“This is the cutting edge of academic publishing. I think it has found its feet.” Leah Schmalzbauer, professor of American studies and sociology, chairs the editorial board for Amherst College Press, a pioneer in making scholarly publications freely available to the public.
“We have these special connections to places where we've lived and visited, and these places have a resonance with us, a sort of blurred memory that evokes emotional ephemera.” Jason Robinson, associate professor of music. Robinson's new album, Resonant Geographies, was released on March 1, 2018, from pfMENTUM.
“I've found that if you decide to be very truthful as opposed to very factual, you're gonna end up with a better script.” Susannah Grant ’84, screenwriter of Ever After, Pocohontas, Erin Brockovich (for which she was nominated for an Academy Award), The Soloist, Confirmation and the forthcoming biopic of Helen Gurley Brown.
From an interview in No Film School, titled Superheroes to Real Life Heroes: David S. Goyer & Susannah Grant On Screenwriting.
“In order to write the book you want to write, in the end you have to become the person you need to become to write that book.” Junot Díaz, the Pulitzer Prize-winning author of The Brief Wondrous Life of Oscar Wao, will headline Amherst College’s annual literary festival on March 2 at 7:30 p.m. in Johnson Chapel
“Amherst is often called a singing college, but I was drawn here, in part, because it’s also known as a writing college.” President Biddy Martin shared this sentiment during Amherst’s inaugural LitFest, which celebrates the College’s extraordinary literary life.
“It's just a wise move to not have Life-As-We-Know-It's eggs all in one basket.” Elon Musk, the founder of SpaceX, which built the rocket that launched on Feb. 6, on why the Earth can benefit from space exploration, from a talk he gave at Amherst before receiving an honorary degree in 2009.
“Gorbachev is hard to understand.” Mikhail Gorbachev, speaking about himself to Professor William Taubman, Emeritus. Taubman is the author of Mikhail Gorbachev: His Life and Times, which is reviewed by Paul Statt ’78 in the latest Amherst magazine
“In less than an hour, I would be on a nationally televised broadcast of ESPN where more than 20 million people would see the name ‘Amherst’ written across my chest.” Reece Foy ’18, football player, political science major and local volunteer, on being honored as a member of the 2017 Allstate AFCA Good Works Team at the Sugar Bowl
“Obstinacy. And the fact that, although it's very hard work, I like writing.” Ursula K. Le Guin, answering how she kept going after years of rejections from publishers. The interviewer was Nicholas O’Connell ’80, who edited At the Field’s End: Interviews with 22 Pacific Northwest Writers. Le Guin died on Jan. 22 at age 88. Note: Several classes at Amherst have covered works of Le Guin, including “Religion in Contemporary Fiction” (The Telling) and “Utopia/Dystopia” (The Dispossessed).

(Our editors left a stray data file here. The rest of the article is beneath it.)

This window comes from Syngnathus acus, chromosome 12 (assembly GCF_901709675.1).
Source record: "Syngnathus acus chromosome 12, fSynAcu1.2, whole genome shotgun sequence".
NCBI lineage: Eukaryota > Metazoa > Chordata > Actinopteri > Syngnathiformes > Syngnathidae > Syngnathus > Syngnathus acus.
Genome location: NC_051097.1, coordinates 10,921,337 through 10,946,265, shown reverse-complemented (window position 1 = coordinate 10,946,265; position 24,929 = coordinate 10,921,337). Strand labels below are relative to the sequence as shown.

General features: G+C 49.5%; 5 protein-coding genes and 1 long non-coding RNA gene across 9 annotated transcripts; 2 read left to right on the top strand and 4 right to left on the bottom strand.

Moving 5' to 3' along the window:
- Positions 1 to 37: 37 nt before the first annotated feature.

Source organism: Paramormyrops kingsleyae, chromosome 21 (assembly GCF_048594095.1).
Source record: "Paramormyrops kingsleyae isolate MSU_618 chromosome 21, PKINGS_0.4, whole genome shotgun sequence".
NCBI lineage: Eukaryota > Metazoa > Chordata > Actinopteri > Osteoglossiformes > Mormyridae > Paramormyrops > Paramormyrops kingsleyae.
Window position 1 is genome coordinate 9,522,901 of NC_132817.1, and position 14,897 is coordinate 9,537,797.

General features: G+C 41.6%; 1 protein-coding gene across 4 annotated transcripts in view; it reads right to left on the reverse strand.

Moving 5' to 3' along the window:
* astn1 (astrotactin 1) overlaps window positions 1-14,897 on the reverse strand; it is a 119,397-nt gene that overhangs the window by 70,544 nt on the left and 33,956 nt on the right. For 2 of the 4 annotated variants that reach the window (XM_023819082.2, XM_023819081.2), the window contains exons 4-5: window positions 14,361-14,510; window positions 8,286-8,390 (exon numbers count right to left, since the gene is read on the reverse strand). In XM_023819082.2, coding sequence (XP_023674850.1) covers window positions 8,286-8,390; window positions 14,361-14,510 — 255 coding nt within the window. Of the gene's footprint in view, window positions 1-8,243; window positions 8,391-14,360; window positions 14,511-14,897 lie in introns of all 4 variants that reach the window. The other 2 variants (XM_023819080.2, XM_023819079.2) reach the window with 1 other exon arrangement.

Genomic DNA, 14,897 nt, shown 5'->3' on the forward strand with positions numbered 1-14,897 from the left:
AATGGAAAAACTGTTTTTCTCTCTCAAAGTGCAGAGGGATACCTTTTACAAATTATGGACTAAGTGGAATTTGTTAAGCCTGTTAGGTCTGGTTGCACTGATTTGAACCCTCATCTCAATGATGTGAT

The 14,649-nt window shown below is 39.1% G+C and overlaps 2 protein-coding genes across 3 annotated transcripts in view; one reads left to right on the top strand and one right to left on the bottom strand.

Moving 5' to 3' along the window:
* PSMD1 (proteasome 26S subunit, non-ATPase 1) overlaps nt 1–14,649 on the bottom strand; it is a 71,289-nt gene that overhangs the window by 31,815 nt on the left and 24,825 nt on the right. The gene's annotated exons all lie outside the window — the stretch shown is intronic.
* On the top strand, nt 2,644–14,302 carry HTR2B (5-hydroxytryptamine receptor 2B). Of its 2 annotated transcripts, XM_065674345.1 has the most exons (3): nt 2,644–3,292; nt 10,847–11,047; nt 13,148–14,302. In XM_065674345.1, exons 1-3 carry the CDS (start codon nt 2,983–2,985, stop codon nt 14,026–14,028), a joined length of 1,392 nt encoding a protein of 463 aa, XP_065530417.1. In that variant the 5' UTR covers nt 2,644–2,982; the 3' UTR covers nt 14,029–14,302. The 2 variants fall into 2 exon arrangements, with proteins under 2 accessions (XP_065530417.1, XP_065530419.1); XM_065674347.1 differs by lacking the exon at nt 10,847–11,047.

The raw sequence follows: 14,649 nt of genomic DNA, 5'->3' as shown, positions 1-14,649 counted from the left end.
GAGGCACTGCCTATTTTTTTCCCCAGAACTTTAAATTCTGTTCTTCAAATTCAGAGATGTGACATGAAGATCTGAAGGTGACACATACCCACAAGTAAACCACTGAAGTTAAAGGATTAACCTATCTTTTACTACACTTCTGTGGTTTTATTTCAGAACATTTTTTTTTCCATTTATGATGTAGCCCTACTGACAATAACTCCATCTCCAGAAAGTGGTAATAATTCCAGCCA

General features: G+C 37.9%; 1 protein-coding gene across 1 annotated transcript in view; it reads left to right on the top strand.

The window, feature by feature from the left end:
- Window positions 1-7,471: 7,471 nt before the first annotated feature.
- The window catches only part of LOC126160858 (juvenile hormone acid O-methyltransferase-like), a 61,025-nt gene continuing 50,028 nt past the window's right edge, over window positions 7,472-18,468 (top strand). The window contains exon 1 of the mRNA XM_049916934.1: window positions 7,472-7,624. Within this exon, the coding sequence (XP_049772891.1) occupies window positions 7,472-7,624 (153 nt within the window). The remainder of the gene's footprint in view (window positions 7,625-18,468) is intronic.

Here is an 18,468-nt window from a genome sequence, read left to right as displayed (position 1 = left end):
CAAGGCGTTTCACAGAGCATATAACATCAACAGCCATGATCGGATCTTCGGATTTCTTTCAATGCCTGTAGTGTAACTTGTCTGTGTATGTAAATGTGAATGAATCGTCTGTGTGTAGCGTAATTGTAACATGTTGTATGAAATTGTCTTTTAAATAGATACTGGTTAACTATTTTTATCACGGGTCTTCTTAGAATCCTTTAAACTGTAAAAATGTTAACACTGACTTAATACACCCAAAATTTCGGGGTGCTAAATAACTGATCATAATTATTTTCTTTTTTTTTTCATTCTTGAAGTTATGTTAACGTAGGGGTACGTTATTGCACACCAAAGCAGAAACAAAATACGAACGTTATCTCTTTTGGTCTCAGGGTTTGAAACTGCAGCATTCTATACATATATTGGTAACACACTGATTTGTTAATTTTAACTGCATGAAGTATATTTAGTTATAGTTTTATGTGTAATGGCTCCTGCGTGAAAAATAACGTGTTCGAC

“Simple solutions, even when possible, are seldom useful.” Admiral Stansfield Turner ’45, former director of the CIA, in the introduction to his 1985 book Secrecy and Democracy: The CIA in Transition. Turner died on Jan. 18 at age 94. Note: Turner's obituary in The New York Times: Stansfield Turner, C.I.A. Director Who Confronted Communism Under Carter, Dies at 94.
“Walked 17 Miles. Climbed 200 feet several times. Patagonia. Upper Cretaceous. Oysters. Shark's teeth.” Diary entry of Waldo Shumway, class of 1911, on a dinosaur-fossil expedition with Professor Frederic Brewster Loomis, who unearthed the mammoth skeleton on display at the Beneski Museum of Natural History.
“Now winter downs the dying of the year, / And night is all a settlement of snow;” from "Year's End" by Richard Wilbur who died on Oct. 14, 2017. Amherst remembers the poet in The Splendor of Mere Being.”
“Whatever your feelings about the longest night, the winter solstice — transcendent, yet precise; celestial, but very local — is worth pausing to savor. ” 747 Pilot Mark Vanhoenacker ’96, writing in The New York Times in praise of darkness
“It's truly a reflection of what's needed in our world today.” Leatrice Eiseman, executive director of the Pantone Color Institute, on the color purple (obviously). Pantone chose a purple hue as the 2018 color of the year, saying that it “communicates originality, ingenuity and visionary thinking.”